A team of molecular chemists from Arizona State University and the Chinese Academy of Sciences describe their method in the journal Nature Biotechnology. First, they constructed robots that are 1000 times smaller than a human hair from strands of DNA. These tiny devices contain enzymes called thrombin that encourage blood clotting, and they're rolled up tightly enough to keep the substance contained.

Next, researchers injected the robots into the bloodstreams of mice and small pigs sick with different types of cancer. The DNA sought the tumor in the body while leaving healthy cells alone. The robot knew when it reached the tumor and responded by unfurling and releasing the thrombin into the blood vessel that fed it. A clot started to form, eventually blocking off the tumor's blood supply and causing the cancerous tissues to die.

The treatment has been tested on dozen of animals with breast, lung, skin, and ovarian cancers. In mice, the average life expectancy doubled, and in three of the skin cancer cases tumors regressed completely.

Researchers are optimistic about the therapy's effectiveness on cancers throughout the body. There's not much variation between the blood vessels that supply tumors, whether they're in an ovary in or a prostate. So if triggering a blood clot causes one type of tumor to waste away, the same method holds promise for other cancers.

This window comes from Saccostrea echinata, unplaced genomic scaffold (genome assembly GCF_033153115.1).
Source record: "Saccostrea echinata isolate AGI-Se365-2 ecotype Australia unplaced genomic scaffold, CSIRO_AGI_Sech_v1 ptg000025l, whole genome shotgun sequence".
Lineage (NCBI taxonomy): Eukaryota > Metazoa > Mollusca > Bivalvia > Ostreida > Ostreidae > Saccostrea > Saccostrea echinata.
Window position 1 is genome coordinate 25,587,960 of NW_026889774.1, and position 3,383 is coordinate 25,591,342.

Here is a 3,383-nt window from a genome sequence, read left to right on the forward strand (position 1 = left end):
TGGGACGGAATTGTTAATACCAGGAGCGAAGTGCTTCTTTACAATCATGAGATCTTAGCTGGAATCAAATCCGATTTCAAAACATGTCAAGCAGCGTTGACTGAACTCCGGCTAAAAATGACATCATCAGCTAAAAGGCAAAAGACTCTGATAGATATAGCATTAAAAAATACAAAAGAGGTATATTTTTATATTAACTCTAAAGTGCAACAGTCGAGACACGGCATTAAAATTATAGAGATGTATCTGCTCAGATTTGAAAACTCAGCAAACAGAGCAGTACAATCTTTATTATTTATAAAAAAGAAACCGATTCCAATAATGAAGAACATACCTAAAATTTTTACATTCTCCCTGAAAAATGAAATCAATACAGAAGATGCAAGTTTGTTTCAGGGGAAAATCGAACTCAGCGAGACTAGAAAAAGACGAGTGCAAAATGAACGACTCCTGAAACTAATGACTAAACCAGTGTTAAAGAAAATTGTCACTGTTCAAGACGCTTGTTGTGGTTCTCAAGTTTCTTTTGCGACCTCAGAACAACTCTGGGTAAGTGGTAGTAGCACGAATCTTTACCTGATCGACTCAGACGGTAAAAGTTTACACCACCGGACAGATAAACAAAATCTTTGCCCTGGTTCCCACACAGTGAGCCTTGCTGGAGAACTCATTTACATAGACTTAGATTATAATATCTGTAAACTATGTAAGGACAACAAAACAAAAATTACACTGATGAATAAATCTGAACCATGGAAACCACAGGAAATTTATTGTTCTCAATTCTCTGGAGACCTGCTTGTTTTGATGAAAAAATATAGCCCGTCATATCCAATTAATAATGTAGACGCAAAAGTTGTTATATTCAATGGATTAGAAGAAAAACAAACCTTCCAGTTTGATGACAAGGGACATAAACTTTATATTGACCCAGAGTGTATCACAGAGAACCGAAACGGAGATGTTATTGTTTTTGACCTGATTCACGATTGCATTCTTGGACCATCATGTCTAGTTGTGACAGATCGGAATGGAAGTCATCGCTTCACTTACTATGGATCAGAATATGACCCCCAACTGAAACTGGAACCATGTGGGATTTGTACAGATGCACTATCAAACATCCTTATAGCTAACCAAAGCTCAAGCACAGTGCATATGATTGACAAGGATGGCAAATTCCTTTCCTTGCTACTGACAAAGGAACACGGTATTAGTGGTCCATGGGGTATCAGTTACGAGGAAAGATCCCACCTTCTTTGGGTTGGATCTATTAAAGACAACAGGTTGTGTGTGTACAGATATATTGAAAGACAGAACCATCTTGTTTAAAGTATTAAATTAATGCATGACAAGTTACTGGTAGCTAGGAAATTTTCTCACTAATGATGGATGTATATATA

But before the scientists think too far ahead, they'll need to test the treatments on human patients. Nanobots have been an appealing cancer-fighting option to researchers for years. If effective, the machines can target cancer at the microscopic level without causing harm to healthy cells. But if something goes wrong, the bots could end up attacking the wrong tissue and leave the patient worse off. Study co-author Hao Yan believes this latest method may be the one that gets it right. He said in a statement, "I think we are much closer to real, practical medical applications of the technology."

[h/t Business Insider]

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New Peanut Allergy Patch Could Be Coming to Pharmacies This Year
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About 6 million people in the U.S. and Europe have severe peanut allergies, including more than 2 million children. Now, French biotechnology company DBV Technologies SA has secured an FDA review for its peanut allergy patch, Bloomberg reports.

If approved, the company aims to start selling the Viaskin patch to children afflicted with peanut allergies in the second half of 2018. The FDA's decision comes in spite of the patch's disappointing study results last year, which found the product to be less effective than DBV hoped (though it did receive high marks for safety). The FDA has also granted Viaskin breakthrough-therapy and fast-track designations, which means a faster review process.

DBV's potentially life-saving product is a small disc that is placed on the arm or between the shoulder blades. It works like a vaccine, exposing the wearer's immune system to micro-doses of peanut protein to increase tolerance. It's intended to reduce the chances of having a severe allergic reaction to accidental exposure.

The patch might have competition: Aimmune Therapeutics Inc., which specializes in food allergy treatments, and the drug company Regeneron Pharmaceuticals Inc. are working together to develop a cure for peanut allergies.

[h/t Bloomberg]